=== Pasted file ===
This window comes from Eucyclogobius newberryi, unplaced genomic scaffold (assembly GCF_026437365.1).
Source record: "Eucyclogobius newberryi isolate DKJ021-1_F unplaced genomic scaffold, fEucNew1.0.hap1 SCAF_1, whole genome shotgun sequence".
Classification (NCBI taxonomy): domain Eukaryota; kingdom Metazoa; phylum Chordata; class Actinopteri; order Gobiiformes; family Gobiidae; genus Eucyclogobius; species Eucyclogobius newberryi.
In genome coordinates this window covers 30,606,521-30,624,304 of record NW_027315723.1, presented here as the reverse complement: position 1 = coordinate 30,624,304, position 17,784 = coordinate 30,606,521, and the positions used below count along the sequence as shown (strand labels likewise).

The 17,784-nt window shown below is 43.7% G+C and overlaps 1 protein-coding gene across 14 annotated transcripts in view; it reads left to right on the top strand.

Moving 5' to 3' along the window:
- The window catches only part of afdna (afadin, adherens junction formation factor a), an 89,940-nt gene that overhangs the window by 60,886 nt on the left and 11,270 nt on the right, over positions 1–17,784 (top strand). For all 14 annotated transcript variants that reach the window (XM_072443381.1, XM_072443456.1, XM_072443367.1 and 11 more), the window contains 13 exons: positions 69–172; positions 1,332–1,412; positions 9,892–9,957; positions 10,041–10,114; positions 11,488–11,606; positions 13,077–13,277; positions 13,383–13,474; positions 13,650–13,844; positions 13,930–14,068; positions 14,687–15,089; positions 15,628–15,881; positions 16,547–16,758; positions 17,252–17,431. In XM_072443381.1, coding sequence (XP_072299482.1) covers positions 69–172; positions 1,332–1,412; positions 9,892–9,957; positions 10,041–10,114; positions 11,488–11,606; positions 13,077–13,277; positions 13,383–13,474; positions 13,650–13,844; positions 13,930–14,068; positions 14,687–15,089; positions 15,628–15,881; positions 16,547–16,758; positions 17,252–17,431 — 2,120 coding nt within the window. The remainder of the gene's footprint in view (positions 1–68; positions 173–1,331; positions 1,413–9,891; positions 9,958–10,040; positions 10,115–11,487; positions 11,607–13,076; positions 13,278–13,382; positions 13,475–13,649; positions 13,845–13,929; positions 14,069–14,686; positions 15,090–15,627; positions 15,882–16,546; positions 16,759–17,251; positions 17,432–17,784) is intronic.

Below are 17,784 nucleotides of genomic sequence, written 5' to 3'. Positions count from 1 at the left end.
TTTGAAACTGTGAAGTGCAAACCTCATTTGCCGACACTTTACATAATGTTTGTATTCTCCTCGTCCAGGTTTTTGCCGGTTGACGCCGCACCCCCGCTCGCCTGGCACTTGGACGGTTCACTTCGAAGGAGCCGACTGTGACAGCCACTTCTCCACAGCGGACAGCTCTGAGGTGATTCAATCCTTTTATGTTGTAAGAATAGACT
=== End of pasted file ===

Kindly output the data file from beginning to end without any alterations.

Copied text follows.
This window comes from Eucyclogobius newberryi, unplaced genomic scaffold (assembly GCF_026437365.1).
Source record: "Eucyclogobius newberryi isolate DKJ021-1_F unplaced genomic scaffold, fEucNew1.0.hap1 SCAF_1, whole genome shotgun sequence".
Classification (NCBI taxonomy): domain Eukaryota; kingdom Metazoa; phylum Chordata; class Actinopteri; order Gobiiformes; family Gobiidae; genus Eucyclogobius; species Eucyclogobius newberryi.
In genome coordinates this window covers 30,606,521-30,624,304 of record NW_027315723.1, presented here as the reverse complement: position 1 = coordinate 30,624,304, position 17,784 = coordinate 30,606,521, and the positions used below count along the sequence as shown (strand labels likewise).

The 17,784-nt window shown below is 43.7% G+C and overlaps 1 protein-coding gene across 14 annotated transcripts in view; it reads left to right on the top strand.

Moving 5' to 3' along the window:
- The window catches only part of afdna (afadin, adherens junction formation factor a), an 89,940-nt gene that overhangs the window by 60,886 nt on the left and 11,270 nt on the right, over positions 1–17,784 (top strand). For all 14 annotated transcript variants that reach the window (XM_072443381.1, XM_072443456.1, XM_072443367.1 and 11 more), the window contains 13 exons: positions 69–172; positions 1,332–1,412; positions 9,892–9,957; positions 10,041–10,114; positions 11,488–11,606; positions 13,077–13,277; positions 13,383–13,474; positions 13,650–13,844; positions 13,930–14,068; positions 14,687–15,089; positions 15,628–15,881; positions 16,547–16,758; positions 17,252–17,431. In XM_072443381.1, coding sequence (XP_072299482.1) covers positions 69–172; positions 1,332–1,412; positions 9,892–9,957; positions 10,041–10,114; positions 11,488–11,606; positions 13,077–13,277; positions 13,383–13,474; positions 13,650–13,844; positions 13,930–14,068; positions 14,687–15,089; positions 15,628–15,881; positions 16,547–16,758; positions 17,252–17,431 — 2,120 coding nt within the window. The remainder of the gene's footprint in view (positions 1–68; positions 173–1,331; positions 1,413–9,891; positions 9,958–10,040; positions 10,115–11,487; positions 11,607–13,076; positions 13,278–13,382; positions 13,475–13,649; positions 13,845–13,929; positions 14,069–14,686; positions 15,090–15,627; positions 15,882–16,546; positions 16,759–17,251; positions 17,432–17,784) is intronic.

Below are 17,784 nucleotides of genomic sequence, written 5' to 3'. Positions count from 1 at the left end.
TTTGAAACTGTGAAGTGCAAACCTCATTTGCCGACACTTTACATAATGTTTGTATTCTCCTCGTCCAGGTTTTTGCCGGTTGACGCCGCACCCCCGCTCGCCTGGCACTTGGACGGTTCACTTCGAAGGAGCCGACTGTGACAGCCACTTCTCCACAGCGGACAGCTCTGAGGTGATTCAATCCTTTTATGTTGTAAGAATAGACT